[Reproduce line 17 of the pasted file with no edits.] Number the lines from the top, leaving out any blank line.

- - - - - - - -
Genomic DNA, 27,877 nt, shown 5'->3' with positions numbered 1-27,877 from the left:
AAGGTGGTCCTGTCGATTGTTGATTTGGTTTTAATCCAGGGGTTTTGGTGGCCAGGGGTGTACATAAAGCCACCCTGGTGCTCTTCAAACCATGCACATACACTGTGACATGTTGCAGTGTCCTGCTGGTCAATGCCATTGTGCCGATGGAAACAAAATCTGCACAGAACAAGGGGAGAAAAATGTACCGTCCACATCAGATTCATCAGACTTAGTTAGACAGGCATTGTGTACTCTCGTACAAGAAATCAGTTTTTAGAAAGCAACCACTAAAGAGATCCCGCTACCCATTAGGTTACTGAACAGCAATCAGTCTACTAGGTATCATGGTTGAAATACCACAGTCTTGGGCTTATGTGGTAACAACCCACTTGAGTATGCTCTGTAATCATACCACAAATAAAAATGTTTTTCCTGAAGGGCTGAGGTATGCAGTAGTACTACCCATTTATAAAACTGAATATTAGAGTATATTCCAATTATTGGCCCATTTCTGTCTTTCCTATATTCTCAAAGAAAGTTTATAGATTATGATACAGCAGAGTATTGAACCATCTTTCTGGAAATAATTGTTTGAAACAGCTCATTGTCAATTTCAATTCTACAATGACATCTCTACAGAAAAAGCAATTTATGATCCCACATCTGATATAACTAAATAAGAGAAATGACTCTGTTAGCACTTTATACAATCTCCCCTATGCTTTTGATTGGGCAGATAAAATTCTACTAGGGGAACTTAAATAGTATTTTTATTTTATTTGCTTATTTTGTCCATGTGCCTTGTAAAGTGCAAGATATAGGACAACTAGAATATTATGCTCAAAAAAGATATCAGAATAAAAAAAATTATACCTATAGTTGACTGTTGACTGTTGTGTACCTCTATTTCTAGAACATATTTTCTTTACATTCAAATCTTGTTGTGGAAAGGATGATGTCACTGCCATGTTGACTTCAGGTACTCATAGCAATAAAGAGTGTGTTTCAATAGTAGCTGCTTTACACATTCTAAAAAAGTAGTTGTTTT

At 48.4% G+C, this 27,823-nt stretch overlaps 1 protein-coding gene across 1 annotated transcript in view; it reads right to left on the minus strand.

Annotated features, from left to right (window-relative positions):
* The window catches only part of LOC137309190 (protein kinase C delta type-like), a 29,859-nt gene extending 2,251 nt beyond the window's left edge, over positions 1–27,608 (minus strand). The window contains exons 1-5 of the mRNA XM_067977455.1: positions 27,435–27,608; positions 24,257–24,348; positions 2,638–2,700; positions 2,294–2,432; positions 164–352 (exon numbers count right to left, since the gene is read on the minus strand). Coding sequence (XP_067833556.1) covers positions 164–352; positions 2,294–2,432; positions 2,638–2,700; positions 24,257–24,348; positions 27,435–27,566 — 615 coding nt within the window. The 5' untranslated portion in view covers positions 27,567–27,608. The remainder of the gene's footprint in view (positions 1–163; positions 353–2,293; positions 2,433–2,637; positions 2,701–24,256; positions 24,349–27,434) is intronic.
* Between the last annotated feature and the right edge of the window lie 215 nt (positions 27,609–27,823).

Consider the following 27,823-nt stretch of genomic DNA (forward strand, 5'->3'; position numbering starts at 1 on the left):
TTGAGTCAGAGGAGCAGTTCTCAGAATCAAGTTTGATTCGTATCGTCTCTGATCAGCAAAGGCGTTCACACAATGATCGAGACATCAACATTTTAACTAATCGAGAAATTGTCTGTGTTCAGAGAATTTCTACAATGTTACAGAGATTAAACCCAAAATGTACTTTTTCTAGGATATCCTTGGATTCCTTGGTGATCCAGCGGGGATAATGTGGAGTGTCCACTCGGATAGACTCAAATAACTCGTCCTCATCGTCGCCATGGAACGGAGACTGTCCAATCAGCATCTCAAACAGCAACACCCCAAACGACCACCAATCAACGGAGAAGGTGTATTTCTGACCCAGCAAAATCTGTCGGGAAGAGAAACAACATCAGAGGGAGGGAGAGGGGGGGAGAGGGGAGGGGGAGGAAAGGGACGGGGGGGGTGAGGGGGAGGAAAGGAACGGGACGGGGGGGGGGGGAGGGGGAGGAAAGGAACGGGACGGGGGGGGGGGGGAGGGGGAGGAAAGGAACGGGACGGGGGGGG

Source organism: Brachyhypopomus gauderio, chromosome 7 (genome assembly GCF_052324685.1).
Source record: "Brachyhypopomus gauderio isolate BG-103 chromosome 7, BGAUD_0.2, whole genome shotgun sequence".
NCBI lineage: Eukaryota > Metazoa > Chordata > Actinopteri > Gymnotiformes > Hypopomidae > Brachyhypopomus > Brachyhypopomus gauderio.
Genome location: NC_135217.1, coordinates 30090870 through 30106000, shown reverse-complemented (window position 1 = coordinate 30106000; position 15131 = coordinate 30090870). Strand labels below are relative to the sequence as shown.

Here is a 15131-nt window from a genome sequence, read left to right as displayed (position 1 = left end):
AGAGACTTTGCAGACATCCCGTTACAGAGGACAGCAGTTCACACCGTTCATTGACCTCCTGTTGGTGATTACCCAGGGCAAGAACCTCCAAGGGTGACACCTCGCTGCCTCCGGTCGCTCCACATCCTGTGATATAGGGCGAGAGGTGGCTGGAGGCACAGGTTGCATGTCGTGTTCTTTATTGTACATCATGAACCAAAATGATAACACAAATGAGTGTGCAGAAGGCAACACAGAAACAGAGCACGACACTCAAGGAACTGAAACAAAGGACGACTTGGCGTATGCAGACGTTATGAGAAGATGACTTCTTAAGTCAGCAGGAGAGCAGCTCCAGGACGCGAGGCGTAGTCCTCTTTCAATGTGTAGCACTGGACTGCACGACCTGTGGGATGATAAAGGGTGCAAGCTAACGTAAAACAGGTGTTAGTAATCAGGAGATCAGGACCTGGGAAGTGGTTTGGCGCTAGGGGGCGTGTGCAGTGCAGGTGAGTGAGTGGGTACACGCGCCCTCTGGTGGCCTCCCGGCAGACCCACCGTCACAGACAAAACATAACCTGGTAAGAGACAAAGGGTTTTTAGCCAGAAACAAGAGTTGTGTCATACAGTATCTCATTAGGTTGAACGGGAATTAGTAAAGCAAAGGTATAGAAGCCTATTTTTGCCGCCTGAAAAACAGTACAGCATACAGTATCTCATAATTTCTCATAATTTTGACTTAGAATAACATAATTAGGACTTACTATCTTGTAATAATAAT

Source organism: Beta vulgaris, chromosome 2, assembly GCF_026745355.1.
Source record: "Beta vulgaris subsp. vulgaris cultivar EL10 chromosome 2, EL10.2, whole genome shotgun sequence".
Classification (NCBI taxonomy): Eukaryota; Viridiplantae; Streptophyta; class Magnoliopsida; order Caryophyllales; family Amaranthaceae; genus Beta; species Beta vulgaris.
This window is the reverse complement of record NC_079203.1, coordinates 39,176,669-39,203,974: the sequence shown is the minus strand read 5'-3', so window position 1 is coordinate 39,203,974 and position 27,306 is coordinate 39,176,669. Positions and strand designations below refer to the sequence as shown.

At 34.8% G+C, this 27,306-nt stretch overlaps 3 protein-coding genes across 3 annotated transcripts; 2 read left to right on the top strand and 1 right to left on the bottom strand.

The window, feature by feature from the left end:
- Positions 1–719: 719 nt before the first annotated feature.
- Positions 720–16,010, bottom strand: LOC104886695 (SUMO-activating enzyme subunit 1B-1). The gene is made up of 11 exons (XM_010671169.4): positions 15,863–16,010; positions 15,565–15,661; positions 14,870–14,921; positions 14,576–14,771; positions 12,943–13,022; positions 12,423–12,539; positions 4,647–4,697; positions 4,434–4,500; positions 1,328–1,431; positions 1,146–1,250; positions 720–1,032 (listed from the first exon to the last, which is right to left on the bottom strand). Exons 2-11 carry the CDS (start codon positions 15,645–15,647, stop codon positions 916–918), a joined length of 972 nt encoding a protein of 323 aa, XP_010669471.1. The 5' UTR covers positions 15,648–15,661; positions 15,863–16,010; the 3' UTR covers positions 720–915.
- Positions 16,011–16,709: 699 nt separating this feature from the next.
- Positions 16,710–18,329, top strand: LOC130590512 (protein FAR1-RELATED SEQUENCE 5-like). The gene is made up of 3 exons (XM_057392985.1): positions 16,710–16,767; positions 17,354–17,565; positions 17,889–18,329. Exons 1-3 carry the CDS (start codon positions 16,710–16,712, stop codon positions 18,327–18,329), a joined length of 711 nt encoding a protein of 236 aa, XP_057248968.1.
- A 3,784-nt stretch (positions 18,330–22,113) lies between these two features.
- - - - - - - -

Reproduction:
Classification (NCBI taxonomy): Eukaryota; Viridiplantae; Streptophyta; class Magnoliopsida; order Caryophyllales; family Amaranthaceae; genus Beta; species Beta vulgaris.